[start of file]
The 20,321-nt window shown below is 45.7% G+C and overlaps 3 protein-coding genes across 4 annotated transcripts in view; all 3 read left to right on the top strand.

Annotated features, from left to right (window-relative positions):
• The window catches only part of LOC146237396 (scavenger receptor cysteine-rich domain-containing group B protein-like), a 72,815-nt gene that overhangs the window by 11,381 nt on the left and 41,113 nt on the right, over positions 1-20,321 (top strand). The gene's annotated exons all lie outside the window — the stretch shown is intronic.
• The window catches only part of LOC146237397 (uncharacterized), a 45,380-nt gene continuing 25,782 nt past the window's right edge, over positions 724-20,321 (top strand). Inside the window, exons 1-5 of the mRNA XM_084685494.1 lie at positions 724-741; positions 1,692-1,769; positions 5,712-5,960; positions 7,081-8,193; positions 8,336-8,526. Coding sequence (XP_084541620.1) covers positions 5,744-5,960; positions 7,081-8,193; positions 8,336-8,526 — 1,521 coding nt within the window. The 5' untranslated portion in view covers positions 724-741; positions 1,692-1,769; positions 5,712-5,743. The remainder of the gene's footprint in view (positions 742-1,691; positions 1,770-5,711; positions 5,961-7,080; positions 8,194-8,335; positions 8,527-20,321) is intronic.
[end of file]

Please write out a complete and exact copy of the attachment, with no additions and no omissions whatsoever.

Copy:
The 20,321-nt window shown below is 45.7% G+C and overlaps 3 protein-coding genes across 4 annotated transcripts in view; all 3 read left to right on the top strand.

Annotated features, from left to right (window-relative positions):
• The window catches only part of LOC146237396 (scavenger receptor cysteine-rich domain-containing group B protein-like), a 72,815-nt gene that overhangs the window by 11,381 nt on the left and 41,113 nt on the right, over positions 1-20,321 (top strand). The gene's annotated exons all lie outside the window — the stretch shown is intronic.
• The window catches only part of LOC146237397 (uncharacterized), a 45,380-nt gene continuing 25,782 nt past the window's right edge, over positions 724-20,321 (top strand). Inside the window, exons 1-5 of the mRNA XM_084685494.1 lie at positions 724-741; positions 1,692-1,769; positions 5,712-5,960; positions 7,081-8,193; positions 8,336-8,526. Coding sequence (XP_084541620.1) covers positions 5,744-5,960; positions 7,081-8,193; positions 8,336-8,526 — 1,521 coding nt within the window. The 5' untranslated portion in view covers positions 724-741; positions 1,692-1,769; positions 5,712-5,743. The remainder of the gene's footprint in view (positions 742-1,691; positions 1,770-5,711; positions 5,961-7,080; positions 8,194-8,335; positions 8,527-20,321) is intronic.